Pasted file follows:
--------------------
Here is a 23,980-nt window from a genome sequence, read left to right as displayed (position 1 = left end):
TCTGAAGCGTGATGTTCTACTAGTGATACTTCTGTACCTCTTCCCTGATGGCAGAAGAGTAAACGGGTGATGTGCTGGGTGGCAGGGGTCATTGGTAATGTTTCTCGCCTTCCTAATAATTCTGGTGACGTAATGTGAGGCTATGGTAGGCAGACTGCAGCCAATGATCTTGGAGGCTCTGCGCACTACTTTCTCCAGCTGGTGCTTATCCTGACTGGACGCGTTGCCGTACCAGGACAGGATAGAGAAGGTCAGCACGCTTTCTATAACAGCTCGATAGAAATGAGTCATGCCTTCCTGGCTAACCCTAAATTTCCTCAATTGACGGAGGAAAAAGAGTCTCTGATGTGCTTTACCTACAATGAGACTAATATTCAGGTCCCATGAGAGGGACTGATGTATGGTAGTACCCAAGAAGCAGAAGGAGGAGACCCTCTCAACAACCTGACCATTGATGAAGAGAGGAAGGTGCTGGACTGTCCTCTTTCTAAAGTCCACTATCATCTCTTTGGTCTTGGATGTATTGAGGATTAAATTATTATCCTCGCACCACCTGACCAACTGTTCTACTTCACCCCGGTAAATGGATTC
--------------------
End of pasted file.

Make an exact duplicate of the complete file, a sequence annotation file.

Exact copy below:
Here is a 23,980-nt window from a genome sequence, read left to right as displayed (position 1 = left end):
TCTGAAGCGTGATGTTCTACTAGTGATACTTCTGTACCTCTTCCCTGATGGCAGAAGAGTAAACGGGTGATGTGCTGGGTGGCAGGGGTCATTGGTAATGTTTCTCGCCTTCCTAATAATTCTGGTGACGTAATGTGAGGCTATGGTAGGCAGACTGCAGCCAATGATCTTGGAGGCTCTGCGCACTACTTTCTCCAGCTGGTGCTTATCCTGACTGGACGCGTTGCCGTACCAGGACAGGATAGAGAAGGTCAGCACGCTTTCTATAACAGCTCGATAGAAATGAGTCATGCCTTCCTGGCTAACCCTAAATTTCCTCAATTGACGGAGGAAAAAGAGTCTCTGATGTGCTTTACCTACAATGAGACTAATATTCAGGTCCCATGAGAGGGACTGATGTATGGTAGTACCCAAGAAGCAGAAGGAGGAGACCCTCTCAACAACCTGACCATTGATGAAGAGAGGAAGGTGCTGGACTGTCCTCTTTCTAAAGTCCACTATCATCTCTTTGGTCTTGGATGTATTGAGGATTAAATTATTATCCTCGCACCACCTGACCAACTGTTCTACTTCACCCCGGTAAATGGATTC